At the Disability Expo in Adelaide Australia, last week a Cochlear Implantee brought along her Hearing Dog. I asked her why, since she can now hear very well, did she need a hearing dog.
She told me, ĎMy husband died last year and now Iím living alone. At night or in the shower I canít wear my processor so this means I am effectively deaf. Bonnie, my dog, is my ears during these times and it makes me feel saferÖand of course she gives me companionship as well.í
What does a hearing dog do?
Hearing dogs are trained to alert their owners to sound. These sounds include a telephone ringing, the door bell, a burglar, fire or smoke alarm or someone knocking on the door. When out and about the dog will alert their owner to someone coming up from behind or to traffic which canít be seen. When the dog hears a sound it has been trained to recognise, it alerts the owner by gently touching them with its paw.
Just like Guide Dogs for the Blind, Hearing Dogs, provided they are wearing their correct identification, are allowed entry to public places and transport with their owners. In Australia they are identified by a bright orange coat and leash and in the UK they wear a maroon coat and leash.
http://www.hearinglossweb.com/res/dog/dog.htm Read stories about how hearing dogs help their owners.
How many Hearing dogs are there?
While itís hard to get a world-wide figure here are some examples. International Hearing Dog in Denver has trained 950 dogs since 1979. In the UK around 650,000 people could benefit from a hearing dog but only 1,400 have been trained since 1982. This means demand is high. In New Zealand there are about 60 hearing dogs registered. In Australia around 330 dogs have been trained since 1980. In the USA it is reported there are approximately 15,000 hearing dogs.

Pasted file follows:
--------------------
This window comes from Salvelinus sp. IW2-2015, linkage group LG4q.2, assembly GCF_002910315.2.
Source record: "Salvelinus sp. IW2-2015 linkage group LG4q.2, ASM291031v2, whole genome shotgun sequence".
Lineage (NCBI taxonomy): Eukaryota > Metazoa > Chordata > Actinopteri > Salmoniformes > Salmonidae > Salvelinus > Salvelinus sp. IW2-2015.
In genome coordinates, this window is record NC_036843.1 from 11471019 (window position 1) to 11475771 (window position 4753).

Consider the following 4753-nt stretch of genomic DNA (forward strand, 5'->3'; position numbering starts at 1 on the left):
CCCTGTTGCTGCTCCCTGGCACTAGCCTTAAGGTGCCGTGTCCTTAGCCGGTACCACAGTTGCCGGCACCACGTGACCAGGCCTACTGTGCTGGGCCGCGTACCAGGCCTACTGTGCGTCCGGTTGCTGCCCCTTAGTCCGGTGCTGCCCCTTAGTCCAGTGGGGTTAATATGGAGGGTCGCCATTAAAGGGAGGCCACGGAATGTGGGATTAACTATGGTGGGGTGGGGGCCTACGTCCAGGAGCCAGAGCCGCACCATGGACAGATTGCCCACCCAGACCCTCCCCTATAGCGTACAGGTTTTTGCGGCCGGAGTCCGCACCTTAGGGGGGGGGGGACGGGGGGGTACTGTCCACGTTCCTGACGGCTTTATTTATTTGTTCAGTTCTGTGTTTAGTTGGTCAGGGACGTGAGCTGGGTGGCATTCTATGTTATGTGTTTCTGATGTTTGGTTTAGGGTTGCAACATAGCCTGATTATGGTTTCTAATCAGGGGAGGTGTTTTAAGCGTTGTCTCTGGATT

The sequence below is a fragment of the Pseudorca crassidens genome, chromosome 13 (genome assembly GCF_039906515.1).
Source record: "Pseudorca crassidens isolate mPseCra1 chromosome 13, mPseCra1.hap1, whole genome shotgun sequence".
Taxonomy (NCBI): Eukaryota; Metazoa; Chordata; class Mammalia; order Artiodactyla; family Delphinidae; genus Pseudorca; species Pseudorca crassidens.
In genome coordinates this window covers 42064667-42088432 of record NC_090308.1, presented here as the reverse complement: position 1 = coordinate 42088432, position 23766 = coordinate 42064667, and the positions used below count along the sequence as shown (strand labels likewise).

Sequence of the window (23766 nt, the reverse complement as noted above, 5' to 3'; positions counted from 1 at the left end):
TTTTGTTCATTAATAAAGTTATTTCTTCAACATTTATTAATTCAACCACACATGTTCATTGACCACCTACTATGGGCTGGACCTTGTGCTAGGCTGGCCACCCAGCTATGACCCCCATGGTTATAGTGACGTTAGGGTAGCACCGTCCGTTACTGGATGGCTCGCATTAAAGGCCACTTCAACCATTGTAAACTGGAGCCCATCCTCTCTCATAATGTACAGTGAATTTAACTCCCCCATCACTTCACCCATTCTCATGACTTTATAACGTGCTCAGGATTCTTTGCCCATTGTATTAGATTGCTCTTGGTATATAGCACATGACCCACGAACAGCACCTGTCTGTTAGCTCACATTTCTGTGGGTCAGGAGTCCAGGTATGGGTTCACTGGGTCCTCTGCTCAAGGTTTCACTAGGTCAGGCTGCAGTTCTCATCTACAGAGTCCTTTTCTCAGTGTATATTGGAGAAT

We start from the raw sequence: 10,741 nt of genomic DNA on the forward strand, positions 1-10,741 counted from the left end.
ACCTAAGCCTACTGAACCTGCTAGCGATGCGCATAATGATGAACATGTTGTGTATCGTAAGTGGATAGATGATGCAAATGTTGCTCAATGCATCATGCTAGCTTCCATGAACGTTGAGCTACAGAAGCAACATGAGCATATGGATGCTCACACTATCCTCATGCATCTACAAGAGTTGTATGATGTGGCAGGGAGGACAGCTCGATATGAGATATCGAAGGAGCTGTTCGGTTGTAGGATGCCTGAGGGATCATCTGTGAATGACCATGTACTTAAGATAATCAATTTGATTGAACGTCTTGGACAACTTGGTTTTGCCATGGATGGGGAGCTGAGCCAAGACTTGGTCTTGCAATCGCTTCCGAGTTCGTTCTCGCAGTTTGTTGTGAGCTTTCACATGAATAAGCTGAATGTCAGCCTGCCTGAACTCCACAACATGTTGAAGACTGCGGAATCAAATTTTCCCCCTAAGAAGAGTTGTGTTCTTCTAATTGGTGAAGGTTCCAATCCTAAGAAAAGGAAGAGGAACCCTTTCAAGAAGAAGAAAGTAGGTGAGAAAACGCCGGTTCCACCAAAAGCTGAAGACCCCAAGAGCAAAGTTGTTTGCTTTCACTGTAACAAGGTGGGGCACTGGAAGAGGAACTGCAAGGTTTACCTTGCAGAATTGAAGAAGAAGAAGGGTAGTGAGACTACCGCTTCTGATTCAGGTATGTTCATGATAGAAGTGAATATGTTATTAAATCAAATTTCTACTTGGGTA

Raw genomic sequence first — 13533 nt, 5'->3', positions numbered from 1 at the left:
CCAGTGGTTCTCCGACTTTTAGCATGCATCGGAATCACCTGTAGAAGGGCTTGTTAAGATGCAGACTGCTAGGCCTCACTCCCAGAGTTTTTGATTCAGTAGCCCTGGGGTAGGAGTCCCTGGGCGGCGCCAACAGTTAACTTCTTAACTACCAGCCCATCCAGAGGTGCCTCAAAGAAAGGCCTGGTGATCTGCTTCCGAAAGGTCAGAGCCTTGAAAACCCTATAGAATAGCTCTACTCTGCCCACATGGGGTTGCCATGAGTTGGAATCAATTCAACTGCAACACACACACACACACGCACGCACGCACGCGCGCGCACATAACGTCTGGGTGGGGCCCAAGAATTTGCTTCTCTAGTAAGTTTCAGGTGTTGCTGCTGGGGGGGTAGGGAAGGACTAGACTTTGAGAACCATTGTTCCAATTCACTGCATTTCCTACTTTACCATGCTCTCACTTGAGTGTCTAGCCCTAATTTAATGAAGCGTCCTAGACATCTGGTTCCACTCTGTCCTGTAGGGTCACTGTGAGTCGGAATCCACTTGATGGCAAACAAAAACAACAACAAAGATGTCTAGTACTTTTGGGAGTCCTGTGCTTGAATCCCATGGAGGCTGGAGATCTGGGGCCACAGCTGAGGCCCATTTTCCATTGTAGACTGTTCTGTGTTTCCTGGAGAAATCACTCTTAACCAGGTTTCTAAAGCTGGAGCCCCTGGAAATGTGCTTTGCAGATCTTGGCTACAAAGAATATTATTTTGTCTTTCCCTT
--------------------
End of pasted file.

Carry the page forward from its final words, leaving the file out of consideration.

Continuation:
Who can get a Hearing Dog?
Generally to qualify for a hearing Dog you must have a hearing loss of over 65dbls in both ears. The applicant must live alone and not have another dog in the house and must be prepared to care for it.
How are they trained?
Dogs are, where possible, chosen from those which have ended up I rescue centres and are no specific breed or size. They are tested for temperament and the ability to follow commands. Then they are trained slowly one sound at a time using a reward approach. Training takes time and is a positive experience for the dog. Owners are matched to a dog and checked to make sure they are compatible. Training is costly and generally the organisations training these dogs are not-for-profit and rely on donations to keep them going. In Australia Hearing Dogs are trained by Lions Hearing Centre and in the UK they are trained by a charity called Hearing Dogs for Deaf People. For information about Hearing Dogs in the United States visit http://home.att.net/~care4k9/Service.html - Christy Hillís pages showing where centres are in each state.